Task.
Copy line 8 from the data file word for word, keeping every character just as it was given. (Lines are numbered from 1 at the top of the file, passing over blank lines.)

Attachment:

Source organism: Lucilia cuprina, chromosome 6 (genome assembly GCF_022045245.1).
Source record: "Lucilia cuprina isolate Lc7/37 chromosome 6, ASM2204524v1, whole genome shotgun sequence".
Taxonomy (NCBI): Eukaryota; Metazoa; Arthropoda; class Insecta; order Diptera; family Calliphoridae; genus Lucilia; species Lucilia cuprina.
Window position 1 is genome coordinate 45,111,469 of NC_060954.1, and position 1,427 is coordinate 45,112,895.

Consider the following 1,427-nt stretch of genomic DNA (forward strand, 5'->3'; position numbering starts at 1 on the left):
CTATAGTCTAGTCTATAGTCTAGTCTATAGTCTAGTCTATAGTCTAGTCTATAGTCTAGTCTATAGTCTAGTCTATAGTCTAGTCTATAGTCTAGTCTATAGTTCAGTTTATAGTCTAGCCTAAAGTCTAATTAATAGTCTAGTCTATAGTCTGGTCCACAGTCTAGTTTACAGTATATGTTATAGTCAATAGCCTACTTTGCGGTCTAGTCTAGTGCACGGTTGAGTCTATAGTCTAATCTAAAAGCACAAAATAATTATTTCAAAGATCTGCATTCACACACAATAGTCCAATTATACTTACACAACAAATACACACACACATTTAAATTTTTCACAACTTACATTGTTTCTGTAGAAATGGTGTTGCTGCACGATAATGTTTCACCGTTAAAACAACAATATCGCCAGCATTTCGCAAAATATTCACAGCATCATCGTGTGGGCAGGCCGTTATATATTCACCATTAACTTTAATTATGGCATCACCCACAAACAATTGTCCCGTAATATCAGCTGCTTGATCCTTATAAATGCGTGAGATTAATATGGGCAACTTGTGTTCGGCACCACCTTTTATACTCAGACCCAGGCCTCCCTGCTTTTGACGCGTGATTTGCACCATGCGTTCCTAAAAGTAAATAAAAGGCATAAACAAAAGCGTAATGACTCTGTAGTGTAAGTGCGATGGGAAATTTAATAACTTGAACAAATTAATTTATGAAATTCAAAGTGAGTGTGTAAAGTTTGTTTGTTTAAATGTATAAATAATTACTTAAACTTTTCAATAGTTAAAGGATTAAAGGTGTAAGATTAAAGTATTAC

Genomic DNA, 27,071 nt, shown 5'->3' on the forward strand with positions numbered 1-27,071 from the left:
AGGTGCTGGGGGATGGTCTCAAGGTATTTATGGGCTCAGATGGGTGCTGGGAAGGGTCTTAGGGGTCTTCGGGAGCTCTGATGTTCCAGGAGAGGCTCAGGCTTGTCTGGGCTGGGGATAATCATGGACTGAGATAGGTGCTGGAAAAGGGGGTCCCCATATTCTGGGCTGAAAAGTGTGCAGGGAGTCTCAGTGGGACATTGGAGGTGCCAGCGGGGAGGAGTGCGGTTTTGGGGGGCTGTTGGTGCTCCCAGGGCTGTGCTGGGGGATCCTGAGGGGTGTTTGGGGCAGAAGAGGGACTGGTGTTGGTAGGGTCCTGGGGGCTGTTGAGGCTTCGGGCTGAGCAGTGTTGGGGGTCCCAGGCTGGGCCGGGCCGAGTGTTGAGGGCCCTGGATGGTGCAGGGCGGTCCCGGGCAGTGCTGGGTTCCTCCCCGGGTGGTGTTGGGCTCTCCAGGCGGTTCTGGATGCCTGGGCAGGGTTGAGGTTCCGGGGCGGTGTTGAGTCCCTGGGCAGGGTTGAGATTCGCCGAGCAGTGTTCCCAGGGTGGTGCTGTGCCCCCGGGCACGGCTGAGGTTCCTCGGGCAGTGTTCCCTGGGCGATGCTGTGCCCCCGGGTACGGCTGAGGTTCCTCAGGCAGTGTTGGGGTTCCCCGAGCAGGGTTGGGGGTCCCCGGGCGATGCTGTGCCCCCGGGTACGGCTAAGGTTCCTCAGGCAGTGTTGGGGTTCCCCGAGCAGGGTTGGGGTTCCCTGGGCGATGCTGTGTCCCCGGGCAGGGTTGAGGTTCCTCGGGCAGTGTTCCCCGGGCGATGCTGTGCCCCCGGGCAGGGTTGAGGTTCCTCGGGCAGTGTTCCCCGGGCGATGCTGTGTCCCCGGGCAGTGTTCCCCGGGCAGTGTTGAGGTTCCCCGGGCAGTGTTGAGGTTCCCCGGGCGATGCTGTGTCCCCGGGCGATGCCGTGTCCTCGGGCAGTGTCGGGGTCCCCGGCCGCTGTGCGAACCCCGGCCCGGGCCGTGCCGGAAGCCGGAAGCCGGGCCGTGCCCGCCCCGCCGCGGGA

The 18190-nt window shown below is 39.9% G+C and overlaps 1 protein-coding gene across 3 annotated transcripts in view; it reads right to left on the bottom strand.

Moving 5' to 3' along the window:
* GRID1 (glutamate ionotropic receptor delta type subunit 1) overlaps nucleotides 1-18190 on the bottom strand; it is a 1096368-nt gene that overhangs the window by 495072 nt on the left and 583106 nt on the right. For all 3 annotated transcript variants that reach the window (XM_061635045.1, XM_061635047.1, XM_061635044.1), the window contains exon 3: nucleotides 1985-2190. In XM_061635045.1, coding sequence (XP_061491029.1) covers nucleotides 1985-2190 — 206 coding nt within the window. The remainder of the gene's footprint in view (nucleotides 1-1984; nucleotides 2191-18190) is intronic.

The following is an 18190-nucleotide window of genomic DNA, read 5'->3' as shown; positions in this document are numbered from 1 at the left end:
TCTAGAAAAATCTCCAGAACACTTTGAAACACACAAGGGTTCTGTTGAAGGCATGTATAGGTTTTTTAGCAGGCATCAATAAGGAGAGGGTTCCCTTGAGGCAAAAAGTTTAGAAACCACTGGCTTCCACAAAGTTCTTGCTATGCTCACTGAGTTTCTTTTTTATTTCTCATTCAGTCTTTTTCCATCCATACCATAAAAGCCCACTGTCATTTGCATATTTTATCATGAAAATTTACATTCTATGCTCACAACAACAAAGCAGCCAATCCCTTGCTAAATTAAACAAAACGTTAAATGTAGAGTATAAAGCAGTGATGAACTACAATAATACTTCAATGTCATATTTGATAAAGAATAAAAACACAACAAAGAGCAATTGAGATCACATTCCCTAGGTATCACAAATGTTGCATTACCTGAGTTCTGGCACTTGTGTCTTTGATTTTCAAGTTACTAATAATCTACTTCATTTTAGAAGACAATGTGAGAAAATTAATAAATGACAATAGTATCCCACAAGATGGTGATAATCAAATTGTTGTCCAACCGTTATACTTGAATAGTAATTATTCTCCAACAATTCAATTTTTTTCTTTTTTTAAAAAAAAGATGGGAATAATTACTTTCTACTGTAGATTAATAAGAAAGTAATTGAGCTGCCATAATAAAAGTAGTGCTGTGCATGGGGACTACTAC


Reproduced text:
AGGTGCTGGGGGATGGTCTCAAGGTATTTATGGGCTCAGATGGGTGCTGGGAAGGGTCTTAGGGGTCTTCGGGAGCTCTGATGTTCCAGGAGAGGCTCAGGCTTGTCTGGGCTGGGGATAATCATGGACTGAGATAGGTGCTGGAAAAGGGGGTCCCCATATTCTGGGCTGAAAAGTGTGCAGGGAGTCTCAGTGGGACATTGGAGGTGCCAGCGGGGAGGAGTGCGGTTTTGGGGGGCTGTTGGTGCTCCCAGGGCTGTGCTGGGGGATCCTGAGGGGTGTTTGGGGCAGAAGAGGGACTGGTGTTGGTAGGGTCCTGGGGGCTGTTGAGGCTTCGGGCTGAGCAGTGTTGGGGGTCCCAGGCTGGGCCGGGCCGAGTGTTGAGGGCCCTGGATGGTGCAGGGCGGTCCCGGGCAGTGCTGGGTTCCTCCCCGGGTGGTGTTGGGCTCTCCAGGCGGTTCTGGATGCCTGGGCAGGGTTGAGGTTCCGGGGCGGTGTTGAGTCCCTGGGCAGGGTTGAGATTCGCCGAGCAGTGTTCCCAGGGTGGTGCTGTGCCCCCGGGCACGGCTGAGGTTCCTCGGGCAGTGTTCCCTGGGCGATGCTGTGCCCCCGGGTACGGCTGAGGTTCCTCAGGCAGTGTTGGGGTTCCCCGAGCAGGGTTGGGGGTCCCCGGGCGATGCTGTGCCCCCGGGTACGGCTAAGGTTCCTCAGGCAGTGTTGGGGTTCCCCGAGCAGGGTTGGGGTTCCCTGGGCGATGCTGTGTCCCCGGGCAGGGTTGAGGTTCCTCGGGCAGTGTTCCCCGGGCGATGCTGTGCCCCCGGGCAGGGTTGAGGTTCCTCGGGCAGTGTTCCCCGGGCGATGCTGTGTCCCCGGGCAGTGTTCCCCGGGCAGTGTTGAGGTTCCCCGGGCAGTGTTGAGGTTCCCCGGGCGATGCTGTGTCCCCGGGCGATGCCGTGTCCTCGGGCAGTGTCGGGGTCCCCGGCCGCTGTGCGAACCCCGGCCCGGGCCGTGCCGGAAGCCGGAAGCCGGGCCGTGCCCGCCCCGCCGCGGGA